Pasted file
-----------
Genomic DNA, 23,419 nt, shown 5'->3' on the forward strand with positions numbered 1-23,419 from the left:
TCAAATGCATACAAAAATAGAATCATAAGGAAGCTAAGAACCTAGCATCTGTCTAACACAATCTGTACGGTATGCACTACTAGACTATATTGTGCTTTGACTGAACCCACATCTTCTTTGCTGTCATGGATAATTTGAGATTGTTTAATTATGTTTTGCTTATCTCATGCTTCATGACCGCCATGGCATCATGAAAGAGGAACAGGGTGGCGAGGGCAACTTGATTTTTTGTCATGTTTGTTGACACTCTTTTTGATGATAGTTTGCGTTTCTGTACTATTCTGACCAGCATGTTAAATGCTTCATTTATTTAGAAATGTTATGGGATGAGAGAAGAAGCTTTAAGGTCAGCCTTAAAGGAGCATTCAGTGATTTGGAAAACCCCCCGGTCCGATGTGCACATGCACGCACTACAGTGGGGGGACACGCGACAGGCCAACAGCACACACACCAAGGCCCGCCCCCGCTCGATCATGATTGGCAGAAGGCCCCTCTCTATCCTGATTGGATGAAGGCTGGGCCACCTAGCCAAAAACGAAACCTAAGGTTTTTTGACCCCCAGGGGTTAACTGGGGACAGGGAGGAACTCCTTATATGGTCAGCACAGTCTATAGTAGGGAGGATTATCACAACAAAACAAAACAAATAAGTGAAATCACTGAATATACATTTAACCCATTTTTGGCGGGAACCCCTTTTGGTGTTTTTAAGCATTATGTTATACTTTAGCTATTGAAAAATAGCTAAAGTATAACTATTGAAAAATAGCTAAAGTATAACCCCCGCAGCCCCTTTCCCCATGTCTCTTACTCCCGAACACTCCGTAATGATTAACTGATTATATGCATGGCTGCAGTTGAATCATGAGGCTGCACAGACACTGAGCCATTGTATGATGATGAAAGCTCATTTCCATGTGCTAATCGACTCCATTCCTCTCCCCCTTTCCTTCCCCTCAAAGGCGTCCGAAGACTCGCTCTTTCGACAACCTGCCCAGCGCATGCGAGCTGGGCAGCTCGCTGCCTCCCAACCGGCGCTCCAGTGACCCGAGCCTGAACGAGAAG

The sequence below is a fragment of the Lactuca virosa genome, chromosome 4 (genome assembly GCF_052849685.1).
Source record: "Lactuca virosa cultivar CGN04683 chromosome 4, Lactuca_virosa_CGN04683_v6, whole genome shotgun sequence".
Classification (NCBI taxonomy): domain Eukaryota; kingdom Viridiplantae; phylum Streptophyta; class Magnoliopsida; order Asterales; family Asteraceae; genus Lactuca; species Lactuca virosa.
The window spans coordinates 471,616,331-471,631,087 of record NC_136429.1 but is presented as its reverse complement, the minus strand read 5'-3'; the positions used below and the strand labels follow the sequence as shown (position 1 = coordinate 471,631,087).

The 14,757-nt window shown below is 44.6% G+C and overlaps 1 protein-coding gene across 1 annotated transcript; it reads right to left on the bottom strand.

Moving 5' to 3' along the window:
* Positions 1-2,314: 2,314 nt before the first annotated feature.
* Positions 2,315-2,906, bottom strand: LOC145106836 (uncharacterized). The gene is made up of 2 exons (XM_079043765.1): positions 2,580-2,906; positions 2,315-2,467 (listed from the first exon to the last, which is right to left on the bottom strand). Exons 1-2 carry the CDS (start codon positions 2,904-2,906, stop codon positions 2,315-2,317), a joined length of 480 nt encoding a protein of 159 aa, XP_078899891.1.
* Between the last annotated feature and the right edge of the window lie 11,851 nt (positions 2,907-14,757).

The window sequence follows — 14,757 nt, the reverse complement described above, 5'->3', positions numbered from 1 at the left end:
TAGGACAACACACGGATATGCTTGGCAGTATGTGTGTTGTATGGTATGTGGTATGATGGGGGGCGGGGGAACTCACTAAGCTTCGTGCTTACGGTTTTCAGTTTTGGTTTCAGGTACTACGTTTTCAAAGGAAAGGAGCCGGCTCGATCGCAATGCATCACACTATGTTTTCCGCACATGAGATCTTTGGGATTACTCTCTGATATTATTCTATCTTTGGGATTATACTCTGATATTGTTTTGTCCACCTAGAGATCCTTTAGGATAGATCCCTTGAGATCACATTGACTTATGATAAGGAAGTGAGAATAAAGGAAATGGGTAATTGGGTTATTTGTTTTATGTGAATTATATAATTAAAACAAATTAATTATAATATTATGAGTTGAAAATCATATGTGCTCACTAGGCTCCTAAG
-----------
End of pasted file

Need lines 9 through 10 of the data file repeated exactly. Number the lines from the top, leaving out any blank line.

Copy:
* Positions 1-2,314: 2,314 nt before the first annotated feature.
* Positions 2,315-2,906, bottom strand: LOC145106836 (uncharacterized). The gene is made up of 2 exons (XM_079043765.1): positions 2,580-2,906; positions 2,315-2,467 (listed from the first exon to the last, which is right to left on the bottom strand). Exons 1-2 carry the CDS (start codon positions 2,904-2,906, stop codon positions 2,315-2,317), a joined length of 480 nt encoding a protein of 159 aa, XP_078899891.1.